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Everything You Need to Know About Mumps

By Nozaina Aftab, MD

1. What is Mumps?

Mumps PreventionMumps is an infection, caused by the Mumps virus. The most common symptoms include:

  • Fatigue
  • Headache
  • Muscle aches
  • Tiredness
  • Loss of appetite
  • Fever
  • Swollen or tender salivary glands under the ears on one or both sides (parotitis) which results in puffy cheeks.

Symptoms typically appear 12-25 days after exposure to the infection.

Some people who get mumps have very mild or no symptoms, and often they do not know they have mumps.  Most people with mumps recover completely in a few weeks. Mumps cannot be treated with antibiotics.

2. How can Mumps be prevented?

Mumps can be prevented with the MMR vaccine. The MMR vaccine protects against three diseases:  measles, mumps, and rubella. The CDC recommends children get two doses of MMR vaccine, starting with the first dose at 12 – 15 months of age and the second dose at 4-6 years of age. The MMR vaccine is very safe and effective.  

Other ways of preventing the spread of infection is to stay away from people with Mumps and by practicing good personal hygiene, like proper hand-washing.

Mumps cannot be treated with an antibiotic medication, but two doses of the MMR vaccine is 88% effective against the virus, while one MMR dose is 78% effective. 

3. How does the Mumps Virus spread?

Mumps is a contagious disease that spreads through saliva or mucus from the mouth, nose, or throat. An infected person can spread the virus by coughing, sneezing, or talking, sharing items, such as cups or utensils.

Mumps likely spreads before the salivary glands begin to swell and up to five days after the swelling begins.


4. I heard about the recent outbreak in Chicagoland, is my child at risk? What should I do to minimize the risk?

Make sure you or your loved one is up to date on your MMR vaccine. Let your primary care physician (PCP) know that you or a family member may not be vaccinated, you can catch up on vaccinations at any time. In any situation, including a mumps outbreak, washing your hands often with soap and water and practicing healthy habits are the most important steps you can take to avoid getting sick and spreading germs to others.

In the case of a Mumps outbreak, the Illinois Department of Public Health (IDPH) establishes free clinics for Mumps vaccination. You can also see your Primary Care Physician. Everyone who was not vaccinated in the past or only had one injection rather than two will be a candidate for vaccination again. In some cases IDPH also advises a third injection in people who had their vaccinations more than 15 years ago. If you are unsure of your vaccination status, your PCP can do the blood test to check the serology and will be able to advise you for the need of revaccination as indicated.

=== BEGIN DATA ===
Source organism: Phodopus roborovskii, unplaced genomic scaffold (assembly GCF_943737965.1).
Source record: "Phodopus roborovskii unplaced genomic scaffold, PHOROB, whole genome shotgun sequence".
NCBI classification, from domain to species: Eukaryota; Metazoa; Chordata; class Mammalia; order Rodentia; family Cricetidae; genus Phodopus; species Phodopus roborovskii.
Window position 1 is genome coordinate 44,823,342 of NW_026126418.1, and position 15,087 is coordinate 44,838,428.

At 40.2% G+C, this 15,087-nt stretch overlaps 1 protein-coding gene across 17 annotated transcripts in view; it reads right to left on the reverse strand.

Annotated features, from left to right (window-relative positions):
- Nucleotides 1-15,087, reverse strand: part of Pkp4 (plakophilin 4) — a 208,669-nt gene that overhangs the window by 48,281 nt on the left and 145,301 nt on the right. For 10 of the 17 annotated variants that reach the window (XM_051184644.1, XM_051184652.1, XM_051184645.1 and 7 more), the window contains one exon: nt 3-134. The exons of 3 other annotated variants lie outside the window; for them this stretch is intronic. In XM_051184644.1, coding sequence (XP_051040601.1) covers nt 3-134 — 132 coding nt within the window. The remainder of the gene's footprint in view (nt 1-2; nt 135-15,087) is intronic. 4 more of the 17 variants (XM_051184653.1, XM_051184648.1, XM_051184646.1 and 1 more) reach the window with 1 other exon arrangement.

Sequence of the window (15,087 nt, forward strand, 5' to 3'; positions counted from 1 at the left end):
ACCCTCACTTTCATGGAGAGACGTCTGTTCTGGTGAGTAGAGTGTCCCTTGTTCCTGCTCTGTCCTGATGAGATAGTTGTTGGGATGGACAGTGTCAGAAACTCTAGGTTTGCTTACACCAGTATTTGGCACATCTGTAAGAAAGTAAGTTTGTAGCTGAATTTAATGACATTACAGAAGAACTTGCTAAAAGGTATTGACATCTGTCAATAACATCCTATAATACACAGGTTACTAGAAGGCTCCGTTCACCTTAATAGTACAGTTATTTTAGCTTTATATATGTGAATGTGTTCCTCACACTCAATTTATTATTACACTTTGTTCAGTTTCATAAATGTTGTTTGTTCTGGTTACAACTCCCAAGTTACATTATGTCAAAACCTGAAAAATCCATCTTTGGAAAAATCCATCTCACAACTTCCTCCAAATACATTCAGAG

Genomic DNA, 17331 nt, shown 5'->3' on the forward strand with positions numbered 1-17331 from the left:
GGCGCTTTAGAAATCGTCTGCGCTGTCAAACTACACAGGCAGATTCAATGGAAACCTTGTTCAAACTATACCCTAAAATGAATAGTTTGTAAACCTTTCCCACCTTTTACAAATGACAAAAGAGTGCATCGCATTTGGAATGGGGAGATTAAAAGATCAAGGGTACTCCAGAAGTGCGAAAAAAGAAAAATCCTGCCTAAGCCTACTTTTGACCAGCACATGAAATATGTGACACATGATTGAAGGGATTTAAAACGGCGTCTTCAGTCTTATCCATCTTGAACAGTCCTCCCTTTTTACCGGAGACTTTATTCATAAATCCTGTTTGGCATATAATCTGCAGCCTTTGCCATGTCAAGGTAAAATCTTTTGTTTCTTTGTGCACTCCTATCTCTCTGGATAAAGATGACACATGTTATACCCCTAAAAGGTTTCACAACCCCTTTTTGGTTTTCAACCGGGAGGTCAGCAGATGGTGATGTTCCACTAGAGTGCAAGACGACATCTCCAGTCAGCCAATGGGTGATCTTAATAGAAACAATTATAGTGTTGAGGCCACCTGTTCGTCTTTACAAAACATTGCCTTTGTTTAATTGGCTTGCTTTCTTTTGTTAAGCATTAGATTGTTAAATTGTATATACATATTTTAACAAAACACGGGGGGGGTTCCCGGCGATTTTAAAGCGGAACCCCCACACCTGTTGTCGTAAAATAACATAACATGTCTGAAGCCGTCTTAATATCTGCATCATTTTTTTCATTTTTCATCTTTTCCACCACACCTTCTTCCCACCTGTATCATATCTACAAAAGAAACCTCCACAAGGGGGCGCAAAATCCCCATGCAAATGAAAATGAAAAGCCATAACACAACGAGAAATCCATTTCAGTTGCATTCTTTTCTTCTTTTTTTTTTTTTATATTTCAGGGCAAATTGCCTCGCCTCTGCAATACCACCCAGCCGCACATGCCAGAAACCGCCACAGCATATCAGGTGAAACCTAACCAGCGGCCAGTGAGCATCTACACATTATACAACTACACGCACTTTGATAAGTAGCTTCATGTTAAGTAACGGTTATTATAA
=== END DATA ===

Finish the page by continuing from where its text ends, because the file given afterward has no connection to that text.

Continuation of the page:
5. What should I do if I or someone in my family may have mumps?

First and foremost, see your primary care physician. There are blood tests that can be done to confirm Mumps in addition to a physical and clinical history. If you have mumps, you should avoid prolonged, close contact with other people at least five days after your salivary glands begin to swell because you are contagious during this time. The time it takes for symptoms to appear after a person is exposed to the virus can range from 12-25 days. Staying home while sick with mumps is an important way to avoid spreading the virus to other people.

Follow these tips to avoid the transmission of mumps:

  • Cover your mouth and nose with a tissue when you cough or sneeze and put your used tissue in the trash can
  • Wash your hands often with soap and water
  • Avoid sharing items, such as cups or eating utensils with others
  • Disinfect frequently touched surfaces, such as toys, doorknobs, faucets, tables and counters

For more information, please check with your primary care physician. CDC.org or IDPH.gov are also good resources for additional information.


Topics and Subtopics: Children's Health & Infectious Disease

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